2. Protect tiger habitats. This means maintaining large swathes of natural forest areas and not fragmenting forests into patches here and there.

3. Stop consuming tiger products. Don't eat tiger meat, penis or bones. Don't wear tiger skin or teeth. Kill the demand for tiger products, especially in China.

4. Protect tigers' food supply, i.e. deer and other tiger prey. If we overhunt deer, the tigers will have no food.

5. Improve wildlife protection laws. Plug all loopholes and increase penalties for violations. Give the law more bite.

6. Increase enforcement of wildlife protection laws. Patrol tiger habitats. Monitor border checkpoints, especially to Thailand. Impose maximum fines and jail sentences on offenders.

7. Eradicate corruption among enforcement officers. They should be protecting tigers, not colluding with poachers.

8. Assist communities affected by human-tiger conflicts. Educate villagers on how to live peacefully with tigers. Compensate those who have incurred losses due to tiger attacks on them or their property.

9. Increase the economic value of tigers alive in the wild. Promote eco-tourism and increase the existence value of tigers. The problem is that right now tigers are more valuable dead than alive.

10. Collect a licensing fee from every person and organization that uses the word "tiger" or any picture or icon of a tiger for their commercial gain.

The tiger is our national animal. Our heritage. But today only less than 500 of them remain in the wild. As Malaysians, we need to stand up and protect our heritage. Speak to your children. Speak to your leaders. Every one of us can make a difference.

For further information, please visit MYCAT (, WWF Malaysia ( and the Department of Wildlife & National Parks (

This blog post is made in conjunction with the Tiger Blogfest 2010 initiated by Planet of the Monyets.

Saturday, February 20, 2010

MB vs MB

I've been wanting to do this for some time, but never got round to doing it until yesterday. I downloaded the Perak State Constitution and read it. OK, I didn't read all of it, since it is a lengthy document (~70 pages) filled with legal language, which tends to be convoluted in its attempt to be precise. But I did read the first half of the document, which contains the important and relevant sections that were the points of contention in the recent Zambry vs Nizar case. I wanted to read and interpret for myself the Constitution in order to examine the Federal Court's decision in Zambry's favour.

The following are the two articles that were the main bones of contention in the court case. The bold text are those that I think are the focus of the argument.

Article 16(6):
If the Mentri Besar ceases to command the confidence of the majority of the members of the Legislative Assembly, then, unless at his request His Royal Highness dissolves the Legislative Assembly, he shall tender the resignation of the Executive Council.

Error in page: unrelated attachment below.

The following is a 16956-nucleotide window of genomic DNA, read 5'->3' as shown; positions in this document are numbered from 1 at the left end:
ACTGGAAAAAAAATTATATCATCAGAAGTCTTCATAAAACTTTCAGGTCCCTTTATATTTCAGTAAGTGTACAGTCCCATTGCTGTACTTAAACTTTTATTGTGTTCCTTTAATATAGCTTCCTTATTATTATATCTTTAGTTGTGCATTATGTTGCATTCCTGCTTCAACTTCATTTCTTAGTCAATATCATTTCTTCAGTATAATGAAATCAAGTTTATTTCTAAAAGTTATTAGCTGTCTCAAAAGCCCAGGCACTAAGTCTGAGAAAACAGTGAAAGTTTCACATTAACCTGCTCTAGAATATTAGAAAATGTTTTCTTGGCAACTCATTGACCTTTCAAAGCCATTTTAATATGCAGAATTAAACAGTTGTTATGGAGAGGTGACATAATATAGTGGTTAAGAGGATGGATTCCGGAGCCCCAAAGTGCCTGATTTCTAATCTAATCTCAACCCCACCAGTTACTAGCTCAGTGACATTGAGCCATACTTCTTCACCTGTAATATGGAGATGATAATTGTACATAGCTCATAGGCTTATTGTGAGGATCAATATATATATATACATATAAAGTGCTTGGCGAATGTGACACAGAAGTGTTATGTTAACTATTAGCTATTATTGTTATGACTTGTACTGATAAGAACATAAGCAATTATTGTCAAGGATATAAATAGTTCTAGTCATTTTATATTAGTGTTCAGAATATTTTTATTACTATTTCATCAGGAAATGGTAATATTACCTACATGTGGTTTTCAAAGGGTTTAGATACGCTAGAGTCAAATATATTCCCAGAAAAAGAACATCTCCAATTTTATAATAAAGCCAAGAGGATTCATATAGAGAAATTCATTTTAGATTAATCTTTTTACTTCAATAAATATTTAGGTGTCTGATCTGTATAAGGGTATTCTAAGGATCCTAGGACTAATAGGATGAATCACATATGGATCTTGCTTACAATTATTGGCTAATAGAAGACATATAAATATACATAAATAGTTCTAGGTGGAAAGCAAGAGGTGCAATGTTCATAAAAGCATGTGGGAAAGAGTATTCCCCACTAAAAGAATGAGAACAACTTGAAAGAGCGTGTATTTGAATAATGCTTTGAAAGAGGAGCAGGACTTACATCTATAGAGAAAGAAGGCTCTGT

Article 18(2):
His Royal Highness may act in his discretion in the performance of the following functions (in addition to those in the performance of which he may act in his discretion under the Federal Constitution) that is to say-
(a) the appointment of a Mentri Besar,
(b) the withholding of consent to a request for the dissolution of the Legislative Assembly,
(c) the making of a request for a meeting of the Conference of Rulers concerned solely with the privileges, position, honours and dignities of Their Highnesses or religious acts, observances or ceremonies,
(d) any functions as head of the Muslim religion or relating to the custom of the Malays,
(e) the appointment of an heir or heirs, consort, Regent or Council of Regency,
(f) the appointment of persons to Malay customary ranks, titles, honours and dignities and the designation of the functions appertaining thereto,
(g) the regulation of royal courts and palaces.

Here are my comments and observations:

1. The Federal Court judges ruled on Article 16(6) that if the MB loses the confidence of the majority of the Legislative Assembly, he automatically has to resign. Their interpretation of the phrase "
he shall tender the resignation" was that it is mandatory and automatic, i.e. whether he likes it or not, the moment he loses the confidence of the majority.

2. The Federal Court judges interpreted the Perak State Constitution purely on the letter of the law. I agree with their interpretation of Article 16(6) in this case. It's just too bad that the spirit of the law got sidelined, and the principles of democratic government could not (or, would not) be addressed by the court. Could the five judges have gone the extra mile and tempered their judgment with the overriding principle of democracy? Did they deliberately confine themselves to the narrow scope of the letter of the law? Or, were they confined by external forces?